After the war, Karády became increasingly disregarded. Between 1945-48 she appeared in the Operettszínház in a few leading roles, the restarting Hungarian film production did not count on her (besides two movies, Forró mezők being her last). Being a popular star of the Horthy era, there was no place for her under the new communist rule. In 1949, all of her films were banned along with her theater appearances. Only being able to work at small venues in the countryside, often with a drunk audience, she left the country in 1951 permanently. First she lived in Salzburg, Austria, then moved to Switzerland, and after a year to Brussels. In 1953, she lived in São Paulo, Brazil, opening a fashion shop. In 1968, finally receiving a visa after Ted and Robert Kennedy intervened, she moved to New York, opening a hat salon. Performing rarely for friends only, she lived in retirement, refusing to appear in the media. Receiving a governmental invitation at her 70th birthday to return to Hungary, she only sent a hat, baffling officials. She died on 8 February 1990. At 19 February her body was transferred to Hungary, a memorial service was held in Budapest at the St. Stephen's Basilica, after she was buried in the Farkasréti Cemetery.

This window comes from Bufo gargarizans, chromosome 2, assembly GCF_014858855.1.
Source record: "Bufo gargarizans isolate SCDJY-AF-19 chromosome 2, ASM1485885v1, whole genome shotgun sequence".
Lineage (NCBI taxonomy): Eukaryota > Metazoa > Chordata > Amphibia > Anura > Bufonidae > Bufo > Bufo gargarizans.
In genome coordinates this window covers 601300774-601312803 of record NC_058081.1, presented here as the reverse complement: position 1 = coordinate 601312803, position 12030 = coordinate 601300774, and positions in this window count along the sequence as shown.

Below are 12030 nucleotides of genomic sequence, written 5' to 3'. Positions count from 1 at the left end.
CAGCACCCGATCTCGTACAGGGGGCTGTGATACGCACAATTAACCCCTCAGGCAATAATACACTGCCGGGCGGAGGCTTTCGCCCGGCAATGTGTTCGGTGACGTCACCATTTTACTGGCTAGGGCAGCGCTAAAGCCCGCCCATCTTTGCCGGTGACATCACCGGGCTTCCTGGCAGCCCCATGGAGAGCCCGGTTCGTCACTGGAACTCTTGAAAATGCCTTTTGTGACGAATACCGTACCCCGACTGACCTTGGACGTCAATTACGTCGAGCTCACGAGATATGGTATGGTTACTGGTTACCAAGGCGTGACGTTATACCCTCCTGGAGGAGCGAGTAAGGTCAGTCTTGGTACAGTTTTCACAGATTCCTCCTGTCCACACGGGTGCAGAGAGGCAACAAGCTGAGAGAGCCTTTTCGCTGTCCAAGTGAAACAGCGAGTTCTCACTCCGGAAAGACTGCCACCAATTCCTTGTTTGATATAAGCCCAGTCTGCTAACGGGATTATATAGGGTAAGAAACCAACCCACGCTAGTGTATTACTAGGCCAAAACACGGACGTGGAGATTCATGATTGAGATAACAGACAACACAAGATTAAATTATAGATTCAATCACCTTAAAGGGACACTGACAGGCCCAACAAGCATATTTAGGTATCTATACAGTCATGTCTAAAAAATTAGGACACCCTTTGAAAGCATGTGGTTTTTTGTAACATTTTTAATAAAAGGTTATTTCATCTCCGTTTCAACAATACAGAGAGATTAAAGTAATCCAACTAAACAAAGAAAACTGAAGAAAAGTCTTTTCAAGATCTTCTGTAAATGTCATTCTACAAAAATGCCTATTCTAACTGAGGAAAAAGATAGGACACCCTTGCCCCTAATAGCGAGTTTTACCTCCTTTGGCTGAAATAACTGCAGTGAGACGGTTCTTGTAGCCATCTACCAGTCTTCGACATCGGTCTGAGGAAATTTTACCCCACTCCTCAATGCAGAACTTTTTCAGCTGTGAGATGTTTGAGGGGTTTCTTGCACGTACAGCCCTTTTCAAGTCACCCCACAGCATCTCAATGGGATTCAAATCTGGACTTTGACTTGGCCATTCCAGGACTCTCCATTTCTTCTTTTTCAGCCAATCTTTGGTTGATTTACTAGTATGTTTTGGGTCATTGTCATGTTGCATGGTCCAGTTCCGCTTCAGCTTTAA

The 2001 film Hamvadó Cigarettavég by Péter Bacsó is dedicated to her memory. In 2004, for her courageous acts during World War II, she received the posthumous Righteous medal from the Yad Vashem Institute.
- Halálos tavasz (1939) - (Deadly Spring)
- Erzsébet királyné (1940) - (Queen Elizabeth)
- Hazajáró lélek (1940) - (Homecoming soul)
- Egy tál lencse (1941) - (A dish of lentils)
- Ne kérdezd, ki voltam (1941) - (Do not ask who I was)
- Kísértés (1941) - (Temptation)
- A szűz és a gödölye (1941) - (A virgin and a kid)
- Szíriusz (1942) - (Sirius)
- Tábori levelezőlap (short) (1942) - (Camp Postcard)
- Halálos csók (1942) - (Deadly kiss)
- Csalódás (1942) - (Disappointment)
- Alkalom (1942) - (Occasion)
- Valahol Oroszországban (short) (1942) - (Somewhere in Russia)
- Külvárosi őrszoba (1942) - (Suburban guard room)
- Egy szív megáll (1942) - (A heart stopped)
- Ópiumkeringő (1942) - (Opiumwaltz)
- Makrancos hölgy (1943) - (The Taming of the Shrew)
- Valamit visz a víz (1943) - (Something in the water)
- Szováthy Éva (1943) - (Eva Szováthy)
- Boldog idők (1943) - (Happy Times)
- Machita (1943–44) - (Machita)
- Hangod elkísér (short) (1944) - (Your voice accompanied me)
- Betlehemi királyok (short) (1947) - (Kings of Bethlehem)
- Forró mezők (1948) - (Hot fields)
- László Kelecsényi. Karády Katalin Budapest:Magyar Filmtud. Int. és Filmarchívum, 1983. ISBN 963-563-157-X
- Biography on szineszkonyvtar.hu
|Wikimedia Commons has media related to Katalin Karády.|
- Lyrics of Katalin Karády songs on zeneszoveg.hu
- Katalin Karády on Port.hu
- Katalin Karády at the Internet Movie Database
- Katalin Karády at Find a Grave